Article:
We cannot conclude that the circumstances of this case constitute the kind of extraordinary circumstances and extreme hardship and injustice that warrant relief under Rule 60(b)(6). We therefore conclude that the circuit court erred in granting Campbell’s Rule 60(b)(6) motion so as to change the disposition of the dismissal in the instant action from a dismissal with prejudice to a dismissal without prejudice.
For the foregoing reasons, the circuit court’s order of December 29, 2006, is reversed. As a result of this reversal, the trial court’s order of October 13, 2004, remains in effect as the final judgment in the instant action.
FN1. Although it is unclear from the record, we assume that Fannie Mae had received an assignment of rights from WMB under the mortgage.
FN2. Section 6-5-440, Ala. Code 1975, provides:
"No plaintiff is entitled to prosecute two actions in the courts of this state at the same time for the same cause and against the same party. In such a case, the defendant may require the plaintiff to elect which he will prosecute, if commenced simultaneously, and the pendency of the former is a good defense to the latter if commenced at different times."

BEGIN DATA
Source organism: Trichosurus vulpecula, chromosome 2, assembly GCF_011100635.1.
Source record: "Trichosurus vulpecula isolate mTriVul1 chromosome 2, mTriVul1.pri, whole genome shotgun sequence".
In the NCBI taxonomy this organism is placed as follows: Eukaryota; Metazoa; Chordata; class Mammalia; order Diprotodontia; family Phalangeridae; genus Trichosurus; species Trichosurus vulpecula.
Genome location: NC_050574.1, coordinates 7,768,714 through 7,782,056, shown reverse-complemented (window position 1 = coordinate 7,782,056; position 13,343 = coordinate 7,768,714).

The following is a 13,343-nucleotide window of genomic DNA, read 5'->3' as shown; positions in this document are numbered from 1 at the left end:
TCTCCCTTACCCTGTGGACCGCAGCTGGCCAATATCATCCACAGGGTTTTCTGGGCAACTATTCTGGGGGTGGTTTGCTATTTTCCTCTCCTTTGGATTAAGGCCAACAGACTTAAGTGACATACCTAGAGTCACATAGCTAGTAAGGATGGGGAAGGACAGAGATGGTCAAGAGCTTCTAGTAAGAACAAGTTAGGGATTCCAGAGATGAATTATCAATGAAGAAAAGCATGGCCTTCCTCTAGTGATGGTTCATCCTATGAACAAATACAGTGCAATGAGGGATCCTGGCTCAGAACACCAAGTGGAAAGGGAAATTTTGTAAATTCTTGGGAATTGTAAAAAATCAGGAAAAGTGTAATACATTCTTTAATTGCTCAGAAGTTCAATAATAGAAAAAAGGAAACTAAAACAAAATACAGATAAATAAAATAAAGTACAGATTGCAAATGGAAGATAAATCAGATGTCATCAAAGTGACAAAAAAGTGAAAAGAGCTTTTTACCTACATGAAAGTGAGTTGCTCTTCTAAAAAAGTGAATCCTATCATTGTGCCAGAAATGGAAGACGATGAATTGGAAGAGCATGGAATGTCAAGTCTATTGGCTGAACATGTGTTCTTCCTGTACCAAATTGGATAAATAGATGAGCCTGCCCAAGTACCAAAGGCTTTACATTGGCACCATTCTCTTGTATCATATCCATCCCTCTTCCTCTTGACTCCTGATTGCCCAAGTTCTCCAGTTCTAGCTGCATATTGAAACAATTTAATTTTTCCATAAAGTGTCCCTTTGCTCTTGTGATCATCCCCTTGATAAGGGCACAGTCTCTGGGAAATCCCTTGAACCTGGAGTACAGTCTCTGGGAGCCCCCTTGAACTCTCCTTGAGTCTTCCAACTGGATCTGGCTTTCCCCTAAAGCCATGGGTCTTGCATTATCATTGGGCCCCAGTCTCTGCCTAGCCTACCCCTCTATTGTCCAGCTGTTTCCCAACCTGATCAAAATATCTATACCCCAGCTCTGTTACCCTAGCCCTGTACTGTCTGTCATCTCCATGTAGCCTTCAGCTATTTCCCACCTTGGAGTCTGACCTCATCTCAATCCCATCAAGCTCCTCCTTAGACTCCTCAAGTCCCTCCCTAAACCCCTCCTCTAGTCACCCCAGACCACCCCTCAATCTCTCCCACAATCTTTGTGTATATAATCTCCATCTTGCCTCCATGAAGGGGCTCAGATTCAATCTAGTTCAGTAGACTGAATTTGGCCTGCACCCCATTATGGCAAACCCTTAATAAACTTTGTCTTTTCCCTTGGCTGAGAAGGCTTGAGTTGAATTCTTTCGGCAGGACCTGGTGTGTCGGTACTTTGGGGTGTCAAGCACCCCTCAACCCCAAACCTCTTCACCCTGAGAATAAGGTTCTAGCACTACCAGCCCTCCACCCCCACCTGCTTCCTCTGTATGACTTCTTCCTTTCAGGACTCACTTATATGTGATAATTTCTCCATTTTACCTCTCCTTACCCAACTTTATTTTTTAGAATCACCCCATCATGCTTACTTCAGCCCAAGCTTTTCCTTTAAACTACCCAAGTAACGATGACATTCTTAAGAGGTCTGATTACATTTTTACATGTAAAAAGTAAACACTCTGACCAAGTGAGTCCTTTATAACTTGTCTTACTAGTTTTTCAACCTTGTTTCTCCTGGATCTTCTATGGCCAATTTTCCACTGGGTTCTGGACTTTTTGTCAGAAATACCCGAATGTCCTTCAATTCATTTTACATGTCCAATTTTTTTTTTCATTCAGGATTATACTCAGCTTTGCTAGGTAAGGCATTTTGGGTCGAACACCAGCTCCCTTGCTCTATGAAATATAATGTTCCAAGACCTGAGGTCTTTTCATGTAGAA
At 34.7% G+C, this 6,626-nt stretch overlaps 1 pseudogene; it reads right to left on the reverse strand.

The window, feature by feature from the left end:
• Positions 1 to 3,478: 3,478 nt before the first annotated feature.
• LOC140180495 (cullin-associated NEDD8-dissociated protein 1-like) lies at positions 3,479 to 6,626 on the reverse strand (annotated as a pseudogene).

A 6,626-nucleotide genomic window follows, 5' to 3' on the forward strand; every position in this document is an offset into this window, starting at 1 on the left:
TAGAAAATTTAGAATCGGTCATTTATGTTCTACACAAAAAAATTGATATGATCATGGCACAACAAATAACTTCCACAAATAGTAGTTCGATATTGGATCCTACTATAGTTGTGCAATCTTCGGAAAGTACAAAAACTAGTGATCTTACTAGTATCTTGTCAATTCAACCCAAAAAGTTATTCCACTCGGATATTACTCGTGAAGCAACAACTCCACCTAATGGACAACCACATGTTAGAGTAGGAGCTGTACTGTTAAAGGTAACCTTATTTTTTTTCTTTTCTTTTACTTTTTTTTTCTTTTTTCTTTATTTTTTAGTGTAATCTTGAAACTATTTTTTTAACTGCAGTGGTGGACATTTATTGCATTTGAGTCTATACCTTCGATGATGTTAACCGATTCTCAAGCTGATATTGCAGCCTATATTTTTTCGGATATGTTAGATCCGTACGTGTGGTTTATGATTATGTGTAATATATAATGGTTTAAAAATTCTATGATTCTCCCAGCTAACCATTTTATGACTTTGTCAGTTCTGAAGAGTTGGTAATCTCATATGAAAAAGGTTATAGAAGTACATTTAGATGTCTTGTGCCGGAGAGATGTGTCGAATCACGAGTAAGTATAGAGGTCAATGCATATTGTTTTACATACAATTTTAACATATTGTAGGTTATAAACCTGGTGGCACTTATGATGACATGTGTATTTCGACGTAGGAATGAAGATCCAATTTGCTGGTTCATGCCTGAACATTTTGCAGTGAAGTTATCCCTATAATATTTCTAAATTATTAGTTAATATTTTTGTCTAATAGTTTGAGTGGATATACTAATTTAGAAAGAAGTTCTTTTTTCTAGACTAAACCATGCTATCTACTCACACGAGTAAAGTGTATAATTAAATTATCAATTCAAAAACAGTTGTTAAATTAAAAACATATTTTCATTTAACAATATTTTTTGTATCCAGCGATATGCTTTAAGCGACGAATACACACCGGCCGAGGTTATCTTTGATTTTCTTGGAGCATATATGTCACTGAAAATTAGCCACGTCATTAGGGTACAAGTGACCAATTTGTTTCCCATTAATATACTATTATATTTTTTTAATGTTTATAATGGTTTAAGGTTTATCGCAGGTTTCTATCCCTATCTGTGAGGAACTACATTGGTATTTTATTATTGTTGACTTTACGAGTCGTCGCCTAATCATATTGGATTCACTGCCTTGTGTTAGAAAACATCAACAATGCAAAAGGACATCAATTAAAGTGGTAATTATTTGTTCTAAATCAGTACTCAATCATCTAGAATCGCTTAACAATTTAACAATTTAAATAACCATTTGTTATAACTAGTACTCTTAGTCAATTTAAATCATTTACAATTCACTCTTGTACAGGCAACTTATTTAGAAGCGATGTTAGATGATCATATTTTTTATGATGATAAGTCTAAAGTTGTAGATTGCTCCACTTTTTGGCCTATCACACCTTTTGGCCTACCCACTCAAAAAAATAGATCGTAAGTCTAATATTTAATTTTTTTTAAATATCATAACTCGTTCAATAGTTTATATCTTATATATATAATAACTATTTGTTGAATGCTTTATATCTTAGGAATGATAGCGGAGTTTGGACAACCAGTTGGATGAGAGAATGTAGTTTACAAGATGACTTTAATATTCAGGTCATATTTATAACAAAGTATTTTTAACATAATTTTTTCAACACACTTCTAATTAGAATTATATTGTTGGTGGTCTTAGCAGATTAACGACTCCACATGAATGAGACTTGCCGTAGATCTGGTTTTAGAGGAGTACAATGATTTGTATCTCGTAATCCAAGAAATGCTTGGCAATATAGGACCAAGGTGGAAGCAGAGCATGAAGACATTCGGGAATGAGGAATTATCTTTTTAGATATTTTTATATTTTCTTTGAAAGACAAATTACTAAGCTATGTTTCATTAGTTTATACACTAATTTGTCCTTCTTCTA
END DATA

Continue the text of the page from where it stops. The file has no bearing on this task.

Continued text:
This Court has held that the phrase "the courts of this state" in § 6-5-440 includes federal district courts located in Alabama. See, e.g., Ex parte Myer, 595 So. 2d 890, 892 (Ala. 1992); Terrell v. City of Bessemer, 406 So. 2d 337, 339 (Ala. 1981). As has been noted, § 6-5-440
"does not operate on the jurisdiction of the trial court. The statute does not provide that the trial court `is deprived of’ jurisdiction over the second-filed action, or that the second-filed action `is void.’ Instead, § 6-5-440 provides that when two actions are commenced at different times, the pendency of the first-filed action `is a good defense’ to the second-filed action. Thus, a defendant must raise the first-filed action as a defense in a motion to dismiss."